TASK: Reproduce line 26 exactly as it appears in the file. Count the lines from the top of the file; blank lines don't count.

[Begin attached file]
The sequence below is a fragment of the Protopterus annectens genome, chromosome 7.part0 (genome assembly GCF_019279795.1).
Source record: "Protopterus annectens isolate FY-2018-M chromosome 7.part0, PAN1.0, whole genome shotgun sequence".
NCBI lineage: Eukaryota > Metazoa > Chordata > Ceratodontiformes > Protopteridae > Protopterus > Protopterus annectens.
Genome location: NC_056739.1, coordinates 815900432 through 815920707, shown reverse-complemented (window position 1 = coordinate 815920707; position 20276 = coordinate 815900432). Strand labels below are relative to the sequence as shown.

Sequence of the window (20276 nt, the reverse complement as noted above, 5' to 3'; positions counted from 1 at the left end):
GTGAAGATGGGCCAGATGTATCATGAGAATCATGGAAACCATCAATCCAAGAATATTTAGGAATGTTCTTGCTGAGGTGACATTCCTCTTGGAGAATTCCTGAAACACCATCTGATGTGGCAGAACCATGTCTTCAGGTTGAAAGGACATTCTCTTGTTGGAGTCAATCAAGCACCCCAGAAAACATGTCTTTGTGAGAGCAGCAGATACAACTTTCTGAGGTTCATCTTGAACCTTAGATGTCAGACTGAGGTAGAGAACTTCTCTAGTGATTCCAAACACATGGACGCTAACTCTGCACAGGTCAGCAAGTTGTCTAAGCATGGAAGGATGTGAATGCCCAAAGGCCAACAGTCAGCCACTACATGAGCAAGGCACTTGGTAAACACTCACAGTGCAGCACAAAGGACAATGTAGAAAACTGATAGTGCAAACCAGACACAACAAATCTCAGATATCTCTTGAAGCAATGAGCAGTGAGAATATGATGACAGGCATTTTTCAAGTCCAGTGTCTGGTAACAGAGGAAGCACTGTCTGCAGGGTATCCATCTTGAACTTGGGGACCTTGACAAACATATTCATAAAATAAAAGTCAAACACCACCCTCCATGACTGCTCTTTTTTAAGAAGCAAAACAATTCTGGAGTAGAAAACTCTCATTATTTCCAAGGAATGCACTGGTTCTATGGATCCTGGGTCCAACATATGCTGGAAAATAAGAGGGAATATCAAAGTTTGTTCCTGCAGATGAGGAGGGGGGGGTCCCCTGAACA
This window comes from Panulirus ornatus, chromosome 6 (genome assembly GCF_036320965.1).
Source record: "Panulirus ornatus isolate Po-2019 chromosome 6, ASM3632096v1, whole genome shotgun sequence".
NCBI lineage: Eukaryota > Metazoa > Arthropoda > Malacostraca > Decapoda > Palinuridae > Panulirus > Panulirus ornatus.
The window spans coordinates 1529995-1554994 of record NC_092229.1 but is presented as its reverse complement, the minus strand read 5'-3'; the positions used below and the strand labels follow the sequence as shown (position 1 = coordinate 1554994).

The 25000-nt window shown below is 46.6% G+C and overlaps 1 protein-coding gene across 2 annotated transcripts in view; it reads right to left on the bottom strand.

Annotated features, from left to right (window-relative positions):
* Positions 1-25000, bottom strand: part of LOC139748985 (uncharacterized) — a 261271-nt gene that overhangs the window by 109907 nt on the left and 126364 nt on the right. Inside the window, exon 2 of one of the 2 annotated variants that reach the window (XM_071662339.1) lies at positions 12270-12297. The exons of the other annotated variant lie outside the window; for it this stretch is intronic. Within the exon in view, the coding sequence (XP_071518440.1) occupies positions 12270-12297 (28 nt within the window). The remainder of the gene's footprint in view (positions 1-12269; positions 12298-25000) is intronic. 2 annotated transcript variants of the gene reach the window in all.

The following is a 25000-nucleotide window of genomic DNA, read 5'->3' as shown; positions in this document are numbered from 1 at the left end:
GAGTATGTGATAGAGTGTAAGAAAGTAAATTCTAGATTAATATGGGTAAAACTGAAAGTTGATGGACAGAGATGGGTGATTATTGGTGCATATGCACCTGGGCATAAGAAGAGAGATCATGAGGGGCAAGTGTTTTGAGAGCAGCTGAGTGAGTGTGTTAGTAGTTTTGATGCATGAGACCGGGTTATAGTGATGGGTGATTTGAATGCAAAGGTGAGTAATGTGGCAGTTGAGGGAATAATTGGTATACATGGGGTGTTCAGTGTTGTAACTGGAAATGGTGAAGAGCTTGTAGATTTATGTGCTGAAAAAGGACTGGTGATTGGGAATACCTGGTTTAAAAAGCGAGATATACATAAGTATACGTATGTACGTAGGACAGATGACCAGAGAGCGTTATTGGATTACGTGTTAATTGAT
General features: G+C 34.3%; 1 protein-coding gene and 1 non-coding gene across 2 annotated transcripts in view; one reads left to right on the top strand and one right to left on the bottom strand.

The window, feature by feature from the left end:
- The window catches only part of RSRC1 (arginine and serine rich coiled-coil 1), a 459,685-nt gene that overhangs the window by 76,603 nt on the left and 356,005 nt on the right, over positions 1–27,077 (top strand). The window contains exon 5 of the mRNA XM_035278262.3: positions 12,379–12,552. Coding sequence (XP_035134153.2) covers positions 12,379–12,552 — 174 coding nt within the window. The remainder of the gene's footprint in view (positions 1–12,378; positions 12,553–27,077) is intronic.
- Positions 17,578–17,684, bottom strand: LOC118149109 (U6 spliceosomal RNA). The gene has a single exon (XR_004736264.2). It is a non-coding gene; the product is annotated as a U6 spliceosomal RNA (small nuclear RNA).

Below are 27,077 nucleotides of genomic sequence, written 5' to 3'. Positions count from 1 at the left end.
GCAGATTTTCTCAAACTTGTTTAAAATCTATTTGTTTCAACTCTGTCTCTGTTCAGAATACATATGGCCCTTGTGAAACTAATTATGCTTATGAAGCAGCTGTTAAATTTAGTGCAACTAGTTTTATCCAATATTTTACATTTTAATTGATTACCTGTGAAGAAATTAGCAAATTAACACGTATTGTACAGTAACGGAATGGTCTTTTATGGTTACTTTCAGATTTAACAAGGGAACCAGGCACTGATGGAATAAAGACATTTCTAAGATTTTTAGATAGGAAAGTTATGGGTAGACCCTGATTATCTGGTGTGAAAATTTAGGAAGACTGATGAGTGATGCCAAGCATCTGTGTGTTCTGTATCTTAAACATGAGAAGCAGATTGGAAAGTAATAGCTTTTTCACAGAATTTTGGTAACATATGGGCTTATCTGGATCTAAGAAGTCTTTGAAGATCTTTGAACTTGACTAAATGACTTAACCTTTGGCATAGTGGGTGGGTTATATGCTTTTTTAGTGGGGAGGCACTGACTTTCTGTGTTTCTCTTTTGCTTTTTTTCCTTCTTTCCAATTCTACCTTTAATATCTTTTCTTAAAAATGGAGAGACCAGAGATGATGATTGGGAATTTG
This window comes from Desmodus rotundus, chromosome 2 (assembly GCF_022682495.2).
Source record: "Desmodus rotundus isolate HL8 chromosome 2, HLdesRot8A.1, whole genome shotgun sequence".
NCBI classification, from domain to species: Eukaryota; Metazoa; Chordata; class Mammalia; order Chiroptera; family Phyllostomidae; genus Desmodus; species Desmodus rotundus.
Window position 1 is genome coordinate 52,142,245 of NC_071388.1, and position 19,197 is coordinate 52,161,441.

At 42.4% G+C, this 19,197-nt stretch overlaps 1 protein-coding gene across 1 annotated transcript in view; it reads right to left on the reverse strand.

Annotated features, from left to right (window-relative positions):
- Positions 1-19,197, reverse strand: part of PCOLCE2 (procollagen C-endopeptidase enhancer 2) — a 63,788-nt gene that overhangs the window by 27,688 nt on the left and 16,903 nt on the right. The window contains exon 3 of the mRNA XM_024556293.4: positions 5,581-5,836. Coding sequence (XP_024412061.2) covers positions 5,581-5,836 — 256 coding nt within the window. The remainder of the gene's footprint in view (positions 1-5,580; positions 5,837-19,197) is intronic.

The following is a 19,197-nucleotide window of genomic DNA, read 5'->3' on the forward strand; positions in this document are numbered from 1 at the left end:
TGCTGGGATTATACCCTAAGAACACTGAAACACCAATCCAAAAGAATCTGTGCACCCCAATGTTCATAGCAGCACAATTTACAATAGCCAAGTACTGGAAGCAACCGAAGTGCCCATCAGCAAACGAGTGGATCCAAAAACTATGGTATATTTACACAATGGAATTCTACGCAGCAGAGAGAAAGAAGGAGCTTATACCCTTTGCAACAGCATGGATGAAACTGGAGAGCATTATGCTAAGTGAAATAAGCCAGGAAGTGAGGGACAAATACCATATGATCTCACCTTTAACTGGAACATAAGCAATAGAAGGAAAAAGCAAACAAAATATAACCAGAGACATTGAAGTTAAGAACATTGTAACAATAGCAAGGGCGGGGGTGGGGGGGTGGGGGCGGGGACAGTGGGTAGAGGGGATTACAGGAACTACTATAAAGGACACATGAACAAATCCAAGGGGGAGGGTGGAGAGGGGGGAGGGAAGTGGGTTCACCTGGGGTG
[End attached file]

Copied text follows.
At 42.4% G+C, this 19,197-nt stretch overlaps 1 protein-coding gene across 1 annotated transcript in view; it reads right to left on the reverse strand.